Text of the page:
The objective is to build a sustainable system to support in-service teacher education, continuing professional development and the ongoing support for teacher and student learning. This system will also provide a replicable model for urban school systems in India.
The direct beneficiaries of the project include - 560 peer leaders of student clubs – 80% girls, 14,000 students in 70 schools over 3 years, 120 teachers, 22 Master Trainers, 70 head teachers.
About the British Council
The British Council is the UK’s international organisation for cultural relations and educational opportunities. We create international opportunities for the people of the UK and other countries and build trust between them worldwide.
We work in more than 100 countries and our 7,000 staff – including 2,000 teachers – work with thousands of professionals and policy makers and millions of young people every year by teaching English, sharing the arts and delivering education and society programmes. The British Council is recognised across India for its network of 9 libraries and cultural centres. We offer a range of specialised projects in arts, education, exams, English language and society to audiences across India and more than 100,000 members. We also provide access to English language training and learning for both students and teachers, offer UK qualifications in India and enable opportunities to study in the UK.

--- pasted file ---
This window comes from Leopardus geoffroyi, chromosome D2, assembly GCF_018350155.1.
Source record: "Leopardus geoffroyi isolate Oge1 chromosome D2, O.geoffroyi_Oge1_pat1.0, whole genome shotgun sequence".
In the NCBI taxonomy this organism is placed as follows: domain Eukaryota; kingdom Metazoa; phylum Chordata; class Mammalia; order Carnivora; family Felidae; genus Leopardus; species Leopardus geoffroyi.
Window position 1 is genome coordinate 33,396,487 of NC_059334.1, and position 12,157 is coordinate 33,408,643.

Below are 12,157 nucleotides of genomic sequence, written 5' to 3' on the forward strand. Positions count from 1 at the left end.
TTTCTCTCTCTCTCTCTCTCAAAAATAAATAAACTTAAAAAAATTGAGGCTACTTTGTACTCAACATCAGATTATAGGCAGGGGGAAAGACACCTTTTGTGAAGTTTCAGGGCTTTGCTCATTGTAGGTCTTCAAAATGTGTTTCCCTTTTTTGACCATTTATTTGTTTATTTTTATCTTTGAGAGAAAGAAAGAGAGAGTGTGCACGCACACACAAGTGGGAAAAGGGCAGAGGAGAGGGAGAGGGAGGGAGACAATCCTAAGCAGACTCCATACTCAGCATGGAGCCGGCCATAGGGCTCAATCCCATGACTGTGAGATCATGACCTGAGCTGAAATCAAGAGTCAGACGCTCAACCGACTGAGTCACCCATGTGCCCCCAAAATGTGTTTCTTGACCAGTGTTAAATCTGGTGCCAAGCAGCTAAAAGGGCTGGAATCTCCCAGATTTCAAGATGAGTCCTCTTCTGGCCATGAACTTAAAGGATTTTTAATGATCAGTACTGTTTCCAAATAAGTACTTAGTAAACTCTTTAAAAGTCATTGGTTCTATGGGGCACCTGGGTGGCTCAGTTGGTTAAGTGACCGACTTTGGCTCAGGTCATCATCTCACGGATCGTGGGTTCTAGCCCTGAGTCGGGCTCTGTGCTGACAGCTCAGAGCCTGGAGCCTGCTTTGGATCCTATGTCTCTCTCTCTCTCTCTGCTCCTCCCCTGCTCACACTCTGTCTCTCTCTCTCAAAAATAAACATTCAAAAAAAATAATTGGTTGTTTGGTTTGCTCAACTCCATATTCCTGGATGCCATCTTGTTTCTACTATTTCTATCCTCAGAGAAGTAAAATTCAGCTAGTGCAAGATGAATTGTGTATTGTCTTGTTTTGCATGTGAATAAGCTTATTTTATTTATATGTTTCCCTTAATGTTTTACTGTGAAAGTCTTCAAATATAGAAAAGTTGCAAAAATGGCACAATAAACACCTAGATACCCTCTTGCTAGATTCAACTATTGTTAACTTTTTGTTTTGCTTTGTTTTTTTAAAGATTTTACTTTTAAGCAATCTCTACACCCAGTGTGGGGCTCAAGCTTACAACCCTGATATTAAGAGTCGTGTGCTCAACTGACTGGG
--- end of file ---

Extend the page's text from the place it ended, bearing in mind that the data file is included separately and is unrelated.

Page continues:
We are a UK charity governed by Royal Charter. A core publically-funded grant provides less than 25 per cent of our turnover which last year was £781 million. The rest of our revenues are earned from services which customers around the world pay for, through education and development contracts and from partnerships with public and private organisations. All our work is in pursuit of our charitable purpose and supports prosperity and security for the UK and globally.